The young girl at the time didn’t know that she would go on to make a name for herself in the world of visual arts, much like Sher-Gil had done so many years ago.


Read more here.


29 Jan 2016 | Company School: Indo-British painting in Colonial India from the Swaraj Collection

5 major attractions at India Art Fair 2016

Siberian Cranes may be reluctant to migrate to Delhi in larger numbers during the winter, but culture vultures returned in hordes to pay homage to the mecca of art aficionados that Delhi welcomes at the close of January every year.

The India Art Fair opened to its usual enthusiasm but was greeted by a rather sombre tone; a much wilted, watered-down rendition from last year.

From the flowing wine that usually paints the mood to the march of Jimmy Choos and Louboutins, even the air kissing seemed more utilitarian somehow.

The scale of the galleries and the number participating is definitely Spartan compared to last time. More focused, less sprawling but still engaging, a treat for art lovers nonetheless with tons to gawp squiffily at.

Here is our list of five must-sees: Read more here.


29 March 2015 | Sunil Janah

Rediscovering INDIA

To call it a delightful slice of history would be an understatement because what’s on view at Tasveer Art Gallery in Bangalore is much more. Not only because the selection of vintage prints introduces the viewer to a bygone India but also because the man behind the lens was the incredible Sunil Janah. The Assam-born photographer documented some of the most seminal events between 1940 and 1960 — the Bengal famine, the freedom struggle, Partition, tribal studies… yet we don’t know much about him. The celebrated American photographer Margaret Bourke-White asked for Janah to accompany her to document the famine in Andhra Pradesh and Mysore for Life magazine. P.C. Joshi, a leading figure of India’s communist movement, asked Janah to accompany him to the famine-stricken Bengal in 1943. His graphic images of heaps of skeletons and a dog devouring human flesh shook everyone. – Read more here.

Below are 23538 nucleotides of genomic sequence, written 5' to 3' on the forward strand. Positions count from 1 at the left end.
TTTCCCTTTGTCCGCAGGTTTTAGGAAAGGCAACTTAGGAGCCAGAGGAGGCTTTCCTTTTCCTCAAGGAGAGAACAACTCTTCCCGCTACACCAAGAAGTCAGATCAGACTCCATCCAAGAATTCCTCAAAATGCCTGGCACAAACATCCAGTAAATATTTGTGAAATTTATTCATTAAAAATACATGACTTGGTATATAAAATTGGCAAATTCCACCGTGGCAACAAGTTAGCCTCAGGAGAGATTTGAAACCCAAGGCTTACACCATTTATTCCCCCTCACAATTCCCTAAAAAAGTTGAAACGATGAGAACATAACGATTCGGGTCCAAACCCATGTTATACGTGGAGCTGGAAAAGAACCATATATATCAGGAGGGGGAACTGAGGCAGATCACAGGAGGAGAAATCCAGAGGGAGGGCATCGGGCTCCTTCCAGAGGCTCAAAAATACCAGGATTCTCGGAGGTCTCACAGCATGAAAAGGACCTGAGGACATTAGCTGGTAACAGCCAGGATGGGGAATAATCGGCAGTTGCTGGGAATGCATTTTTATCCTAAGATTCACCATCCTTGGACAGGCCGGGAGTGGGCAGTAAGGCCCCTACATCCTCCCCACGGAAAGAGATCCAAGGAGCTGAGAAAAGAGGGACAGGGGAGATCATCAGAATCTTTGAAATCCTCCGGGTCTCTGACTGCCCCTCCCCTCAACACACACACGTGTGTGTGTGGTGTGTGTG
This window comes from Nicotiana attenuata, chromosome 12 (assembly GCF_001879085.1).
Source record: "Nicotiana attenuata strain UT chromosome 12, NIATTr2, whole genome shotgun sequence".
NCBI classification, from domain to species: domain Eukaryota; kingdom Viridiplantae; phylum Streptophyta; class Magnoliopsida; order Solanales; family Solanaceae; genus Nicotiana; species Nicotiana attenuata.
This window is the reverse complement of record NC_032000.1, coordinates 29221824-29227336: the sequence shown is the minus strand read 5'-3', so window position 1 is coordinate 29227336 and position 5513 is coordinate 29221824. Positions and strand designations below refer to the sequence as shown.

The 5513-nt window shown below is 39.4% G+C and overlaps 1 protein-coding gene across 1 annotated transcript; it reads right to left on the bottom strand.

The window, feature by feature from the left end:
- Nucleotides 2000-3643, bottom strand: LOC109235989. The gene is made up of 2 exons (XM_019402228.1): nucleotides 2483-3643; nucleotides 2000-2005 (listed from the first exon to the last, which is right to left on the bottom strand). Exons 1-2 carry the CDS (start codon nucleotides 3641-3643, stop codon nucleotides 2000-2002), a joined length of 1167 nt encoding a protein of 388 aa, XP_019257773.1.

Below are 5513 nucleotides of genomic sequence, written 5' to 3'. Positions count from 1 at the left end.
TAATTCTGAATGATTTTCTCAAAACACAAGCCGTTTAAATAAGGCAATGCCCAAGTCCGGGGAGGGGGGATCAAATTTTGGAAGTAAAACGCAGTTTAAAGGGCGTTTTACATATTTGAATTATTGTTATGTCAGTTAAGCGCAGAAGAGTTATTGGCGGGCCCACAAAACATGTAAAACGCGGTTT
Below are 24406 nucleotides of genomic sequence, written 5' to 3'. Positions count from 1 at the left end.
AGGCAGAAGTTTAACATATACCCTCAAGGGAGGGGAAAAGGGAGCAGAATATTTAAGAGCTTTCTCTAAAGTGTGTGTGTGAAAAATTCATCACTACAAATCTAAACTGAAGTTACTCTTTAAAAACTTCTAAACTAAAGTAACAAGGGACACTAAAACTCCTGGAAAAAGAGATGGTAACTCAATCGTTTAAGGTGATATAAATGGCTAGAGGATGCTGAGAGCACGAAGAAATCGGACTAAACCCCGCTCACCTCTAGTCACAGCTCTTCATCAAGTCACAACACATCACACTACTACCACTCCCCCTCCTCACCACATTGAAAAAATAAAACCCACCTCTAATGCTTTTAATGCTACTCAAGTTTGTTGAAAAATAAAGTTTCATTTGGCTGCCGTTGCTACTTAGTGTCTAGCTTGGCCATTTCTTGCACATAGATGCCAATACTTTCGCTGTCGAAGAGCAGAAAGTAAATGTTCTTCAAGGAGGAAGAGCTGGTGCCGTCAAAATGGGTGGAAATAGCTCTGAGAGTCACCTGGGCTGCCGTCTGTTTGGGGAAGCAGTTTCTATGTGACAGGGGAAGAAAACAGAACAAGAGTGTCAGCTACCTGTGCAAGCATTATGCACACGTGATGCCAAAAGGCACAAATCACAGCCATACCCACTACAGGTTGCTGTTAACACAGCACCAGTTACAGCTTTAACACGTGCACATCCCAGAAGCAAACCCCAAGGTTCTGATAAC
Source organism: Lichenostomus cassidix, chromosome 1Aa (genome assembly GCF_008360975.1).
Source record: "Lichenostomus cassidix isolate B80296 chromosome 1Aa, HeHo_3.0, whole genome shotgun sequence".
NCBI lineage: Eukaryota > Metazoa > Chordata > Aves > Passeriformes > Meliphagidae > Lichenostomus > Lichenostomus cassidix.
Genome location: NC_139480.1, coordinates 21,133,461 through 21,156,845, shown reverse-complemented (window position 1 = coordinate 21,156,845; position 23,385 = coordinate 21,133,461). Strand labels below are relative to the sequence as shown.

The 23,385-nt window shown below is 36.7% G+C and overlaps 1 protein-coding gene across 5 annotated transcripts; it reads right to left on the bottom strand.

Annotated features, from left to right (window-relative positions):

11 March 2015 | Sunil Janah




10 February 2015 | STRī Avalekha

Screen Shot 2015-02-10 at 10.58.57 AM 2




20January 2015 | STRī Avalekha


HT City_January 20
















18 January 2015 | STRī Avalekha

Millennium Post




16 january 2015 | STRī Avalekha





3 January 2015 | Swaraj Archive

The Silent Collector

Swaraj Art Archive houses rare and significant artworks from the 1900s to the 1980s. 

“Noida?” I am questioned by incredulous colleagues when I mention about my impending trip to the Swaraj Art Archive. At a time when south Delhi continues to reign as the undisputed hub of art in the capital, it is somewhat surprising to find an art archive located in this neighbourhood, situated just across the Yamuna. Located in Sector 2, Noida, Swaraj is owned by art collector and philanthropist Vijay Aggarwal. It was started with the intention of documenting, preserving and showcasing Aggarwal’s family collection. – See more at:



24 April 2014 | Sunil Janah

Root Cellar

When American photographer Margaret Bourke-White charted a journey from the US to India in 1945, she sought the company of a particular photographer — Sunil Janah. Perhaps aware of his work, through the editor of The Illustrated Weekly of India, she called on the then 26-year-old to accompany her to south India. Introduced at the Communist Party of India (CPI) office in Mumbai, the duo would spend months documenting the famine in Andhra Pradesh and Mysore. Their frames would bring the miseries of the region before the nation. – See more at:



29 January 2014 | Sunil Janah

The Rise of the Private Collector

“There are two types of collectors,” the Turkish Nobel Prize-winning novelist, Orhan Pamuk wrote in his 2009 opus, The Museum of Innocence. “The Proud Ones, those pleased to show their collections to the world; and The Bashful Ones, who hide away all they have accumulated.” The Proud, Pamuk’s protagonist Kemal observes, regard a museum as a natural ultimate destination for their collections. “They maintain that whatever a collection’s original purpose, it is, in the end, an enterprise intended for proud display in a museum.” The Bashful, on the other hand, collect purely for the sake of collecting. Pamuk himself turned from Bashful to Proud, thus establishing a third category, when he decided to make his words flesh by building an actual, physical museum; a real-life ode to the one he constructed in his fiction. – See more at: